LaDonna Adrian Gaines (December 31, 1948 – May 17, 2012 known by the stage name Donna Summer, was an American singer-songwriter who gained prominence during the disco era of the late 1970s. She had a mezzo-soprano vocal range, and was a five-time Grammy Award winner. Summer was the first artist to have three consecutive double albums reach number one on the U.S. Billboard chart, and she also charted four number-one singles in the United States within a 13-month period.
Summer died on May 17, 2012. The Associated Press reported she died that morning at her home in Key West, Florida at age 63. She had been diagnosed with cancer.
After the release of the greatest hits album, Summer wanted to branch out into other musical styles in addition to disco, which led to tensions between her and Casablanca Records. Sensing that they could no longer come to terms, Summer and the label parted ways in 1980, and she signed with Geffen Records, the new label started by David Geffen.
Summer's first release on Geffen Records was The Wanderer, which replaced the disco sound of Summer's previous releases with more of the burgeoning New Wave sound and elements of rock, such as the material being recorded at this time by Pat Benatar. The album achieved gold status in the US, and the title track (released as the first single) peaked at No. 3 in the US, though subsequent singles were only moderate hits.
Summer's projected second Geffen release, entitled I'm a Rainbow, was shelved by Geffen Records (though two of the album's songs would surface in soundtracks of the 1980s films Fast Times at Ridgemont High and Flashdance). Summer reluctantly parted company with Moroder after seven years working together as Geffen had recruited Quincy Jones to produce her next album, 1982's Donna Summer. The album had taken a lengthy six months to record. The album's first single, "Love Is in Control (Finger on the Trigger)", became an American top ten hit on the Hot 100, followed by more moderate hits "State of Independence" (No. 41 pop) and "The Woman in Me" (No. 33 pop). Problems then increased between Summer and Geffen Records after they were notified by Polygram Records, Summer's former label Casablanca was by then a wholly owned subsidiary, that she needed to deliver them one more album to fulfill her contract with them. Summer delivered the album, She Works Hard for the Money, and Polygram released it on its Mercury imprint in 1983. The title song became a hit reaching number three on the US Hot 100, and would provide Summer with a Grammy nomination. The album also featured the reggae-flavored UK Top 20 hit "Unconditional Love", which featured the British group Musical Youth who were riding high from the success of their single "Pass the Dutchie". The third US single, "Love Has A Mind of Its Own", reached the top forty of the Billboard R&B chart. The album itself was certified gold.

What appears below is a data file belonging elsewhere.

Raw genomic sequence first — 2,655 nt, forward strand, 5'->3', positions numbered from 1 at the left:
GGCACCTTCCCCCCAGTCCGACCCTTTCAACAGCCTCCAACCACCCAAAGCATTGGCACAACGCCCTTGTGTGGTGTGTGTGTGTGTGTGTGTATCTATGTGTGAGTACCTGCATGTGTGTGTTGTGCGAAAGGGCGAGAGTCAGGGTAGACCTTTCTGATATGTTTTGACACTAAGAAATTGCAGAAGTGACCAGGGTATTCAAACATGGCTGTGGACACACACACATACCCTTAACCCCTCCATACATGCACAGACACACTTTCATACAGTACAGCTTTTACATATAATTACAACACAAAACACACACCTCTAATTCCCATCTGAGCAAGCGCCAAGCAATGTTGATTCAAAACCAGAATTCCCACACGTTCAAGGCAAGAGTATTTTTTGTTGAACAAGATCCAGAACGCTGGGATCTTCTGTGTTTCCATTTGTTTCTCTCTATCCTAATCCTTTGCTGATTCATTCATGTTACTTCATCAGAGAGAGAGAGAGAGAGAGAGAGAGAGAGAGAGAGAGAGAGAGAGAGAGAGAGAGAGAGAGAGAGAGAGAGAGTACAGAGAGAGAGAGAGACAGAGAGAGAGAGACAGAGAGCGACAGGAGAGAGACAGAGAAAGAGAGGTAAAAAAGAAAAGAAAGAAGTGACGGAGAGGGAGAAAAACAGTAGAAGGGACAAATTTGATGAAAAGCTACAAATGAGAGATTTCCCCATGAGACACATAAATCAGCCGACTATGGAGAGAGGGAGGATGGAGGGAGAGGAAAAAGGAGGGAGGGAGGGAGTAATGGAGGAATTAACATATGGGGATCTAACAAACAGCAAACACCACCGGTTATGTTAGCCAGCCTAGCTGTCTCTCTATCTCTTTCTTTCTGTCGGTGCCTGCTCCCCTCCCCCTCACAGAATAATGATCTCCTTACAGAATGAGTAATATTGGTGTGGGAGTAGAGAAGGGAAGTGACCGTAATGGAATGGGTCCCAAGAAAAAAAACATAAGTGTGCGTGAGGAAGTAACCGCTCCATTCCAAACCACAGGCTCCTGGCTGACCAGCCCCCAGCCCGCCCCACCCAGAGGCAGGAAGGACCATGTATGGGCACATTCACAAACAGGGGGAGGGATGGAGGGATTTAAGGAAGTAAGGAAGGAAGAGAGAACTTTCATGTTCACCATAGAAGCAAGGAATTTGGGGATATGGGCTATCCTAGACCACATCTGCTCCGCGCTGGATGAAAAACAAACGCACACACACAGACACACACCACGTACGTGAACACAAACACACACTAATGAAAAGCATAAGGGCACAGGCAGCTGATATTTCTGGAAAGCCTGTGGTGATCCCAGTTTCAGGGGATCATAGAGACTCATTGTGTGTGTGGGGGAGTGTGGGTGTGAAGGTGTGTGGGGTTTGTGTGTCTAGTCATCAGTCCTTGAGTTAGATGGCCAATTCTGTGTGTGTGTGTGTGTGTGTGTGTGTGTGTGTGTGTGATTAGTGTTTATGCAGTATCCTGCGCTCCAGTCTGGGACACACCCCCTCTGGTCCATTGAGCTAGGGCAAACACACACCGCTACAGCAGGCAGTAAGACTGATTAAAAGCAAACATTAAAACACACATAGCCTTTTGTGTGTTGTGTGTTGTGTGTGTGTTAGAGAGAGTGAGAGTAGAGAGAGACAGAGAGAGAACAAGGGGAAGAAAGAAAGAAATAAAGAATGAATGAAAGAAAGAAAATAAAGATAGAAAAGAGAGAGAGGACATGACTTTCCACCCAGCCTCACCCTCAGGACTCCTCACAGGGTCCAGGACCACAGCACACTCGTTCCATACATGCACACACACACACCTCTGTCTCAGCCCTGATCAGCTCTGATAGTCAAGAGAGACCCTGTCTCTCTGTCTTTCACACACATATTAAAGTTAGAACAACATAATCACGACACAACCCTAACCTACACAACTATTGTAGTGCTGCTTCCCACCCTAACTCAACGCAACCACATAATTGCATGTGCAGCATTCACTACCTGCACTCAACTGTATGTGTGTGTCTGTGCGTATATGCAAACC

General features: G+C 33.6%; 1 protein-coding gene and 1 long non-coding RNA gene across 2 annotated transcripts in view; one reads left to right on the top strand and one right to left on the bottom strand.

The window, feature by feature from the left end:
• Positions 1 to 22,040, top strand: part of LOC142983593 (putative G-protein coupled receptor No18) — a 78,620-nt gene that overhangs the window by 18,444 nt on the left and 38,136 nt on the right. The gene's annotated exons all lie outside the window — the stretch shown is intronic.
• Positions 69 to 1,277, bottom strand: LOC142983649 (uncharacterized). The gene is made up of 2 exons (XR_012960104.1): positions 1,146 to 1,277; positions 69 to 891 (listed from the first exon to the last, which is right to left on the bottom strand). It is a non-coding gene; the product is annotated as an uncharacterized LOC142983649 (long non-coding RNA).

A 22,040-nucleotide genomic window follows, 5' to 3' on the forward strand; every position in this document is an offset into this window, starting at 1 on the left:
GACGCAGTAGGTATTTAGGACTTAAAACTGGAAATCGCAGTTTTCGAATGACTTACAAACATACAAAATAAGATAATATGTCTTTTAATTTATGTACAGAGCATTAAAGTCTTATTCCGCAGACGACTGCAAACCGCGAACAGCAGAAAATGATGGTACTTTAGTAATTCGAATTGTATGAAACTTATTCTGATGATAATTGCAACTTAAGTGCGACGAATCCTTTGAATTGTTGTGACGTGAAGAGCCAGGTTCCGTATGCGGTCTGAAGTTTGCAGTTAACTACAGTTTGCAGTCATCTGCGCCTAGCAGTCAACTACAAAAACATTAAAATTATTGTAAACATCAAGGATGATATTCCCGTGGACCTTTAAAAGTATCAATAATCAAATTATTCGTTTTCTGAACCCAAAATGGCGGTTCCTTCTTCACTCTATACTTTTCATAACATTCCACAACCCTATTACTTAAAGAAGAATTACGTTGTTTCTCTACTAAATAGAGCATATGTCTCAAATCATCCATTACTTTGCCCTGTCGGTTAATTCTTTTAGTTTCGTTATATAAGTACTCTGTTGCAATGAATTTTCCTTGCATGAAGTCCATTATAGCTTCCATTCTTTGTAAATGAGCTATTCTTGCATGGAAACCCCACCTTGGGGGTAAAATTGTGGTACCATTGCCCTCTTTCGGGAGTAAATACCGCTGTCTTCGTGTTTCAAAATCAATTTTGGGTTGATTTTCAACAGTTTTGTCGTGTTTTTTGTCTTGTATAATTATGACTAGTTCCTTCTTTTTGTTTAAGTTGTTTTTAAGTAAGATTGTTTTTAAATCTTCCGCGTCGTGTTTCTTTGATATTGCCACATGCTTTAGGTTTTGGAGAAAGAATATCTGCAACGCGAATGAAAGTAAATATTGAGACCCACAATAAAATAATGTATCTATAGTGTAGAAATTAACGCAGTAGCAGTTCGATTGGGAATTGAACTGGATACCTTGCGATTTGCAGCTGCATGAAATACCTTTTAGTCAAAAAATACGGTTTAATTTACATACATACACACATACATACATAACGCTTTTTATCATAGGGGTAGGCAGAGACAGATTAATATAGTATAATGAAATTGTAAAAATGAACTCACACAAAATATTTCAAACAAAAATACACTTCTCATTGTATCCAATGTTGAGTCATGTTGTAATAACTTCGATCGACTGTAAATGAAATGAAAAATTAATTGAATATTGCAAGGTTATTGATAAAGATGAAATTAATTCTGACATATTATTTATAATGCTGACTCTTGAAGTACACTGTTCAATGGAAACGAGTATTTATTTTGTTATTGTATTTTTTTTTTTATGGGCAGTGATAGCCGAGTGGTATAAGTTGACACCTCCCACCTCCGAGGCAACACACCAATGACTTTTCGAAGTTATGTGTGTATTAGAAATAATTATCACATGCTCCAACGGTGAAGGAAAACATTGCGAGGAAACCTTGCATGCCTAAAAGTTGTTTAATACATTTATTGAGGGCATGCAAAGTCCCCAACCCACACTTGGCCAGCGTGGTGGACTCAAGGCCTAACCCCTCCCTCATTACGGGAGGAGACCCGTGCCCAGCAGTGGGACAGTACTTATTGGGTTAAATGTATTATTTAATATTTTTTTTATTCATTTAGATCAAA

In late 1984, with her obligation to Polygram complete, Summer returned on Geffen Records with her next release. Geffen, wanting to keep the momentum going, enlisted She Works Hard for the Money's producer Michael Omartian to produce Cats Without Claws. The album, however, was not as successful as She Works Hard for the Money and failed to attain gold status of 500,000 copies sold in the US, becoming her first album since her 1974 debut not to do so. It did include a moderate hit in "There Goes My Baby", which peaked at No. 21.
LaDonna Gaines was one of seven children born and raised in Boston's Dorchester neighborhood, living on the first floor of a three-decker home. Following her move to Austria in 1971, she met and fell in love with actor Helmuth Sommer while the two were acting in Godspell. In 1973, the couple married and that year Gaines gave birth to her first child, daughter Mimi Sommer. In 1975, the couple divorced. Gaines took her husband's last name, translated to English, as her stage name.
In 1978, while working on the hit track, "Heaven Knows" which featured Brooklyn Dreams member Joe "Bean" Esposito on vocals, Summer met fellow member Bruce Sudano. Within a few months, Summer and Sudano became a couple. They married on July 16, 1980. A year later, Summer gave birth to another daughter (her first child with Sudano), Brooklyn Sudano, named after Sudano's group. (Brooklyn would grow up to star in the hit ABC production My Wife and Kids.) A year after that, Summer and Sudano had their second child, Amanda.
In 1994, Summer and her family moved from Los Angeles to Nashville, where she took time out from show business to focus on painting, a hobby she began in 1985. In 1995, Summer's mother died.
The Associated Press reported that Summer died on the morning of May 17, 2012, at her home in Englewood, Florida at the age of 63. She had been diagnosed with lung cancer; Summer did not smoke cigarettes, and the cancer was unrelated to smoking. The Bradenton Herald, quoting "Sarasota County records", stated that she lived in Englewood, Florida at the time of her death. The reference did not state her location at the time of her death. The New York Times reported that she died at her home in Naples, Florida. Summer is survived by her husband Bruce Sudano, their daughters Brooklyn and Amanda, as well as her daughter Mimi from a previous marriage.
Donna Summer at the Nobel Peace Prize Concert in 2009.
|Birth name||LaDonna Adrian Gaines|
|Also known as||Donna Gaines|
The Queen of Disco
|Born||December 31, 1948|
Boston, Massachusetts, U.S.
|Origin||Dorchester, Boston, Massachusetts|
|Died||May 17, 2012 (aged 63)|
Englewood, Florida, U.S.
|Genres||Pop, disco, dance-pop, rock|
Warner-Elektra-Atlantic (Outside of U.S. 1980–1991)
|Associated acts||Giorgio Moroder, Brooklyn Dreams|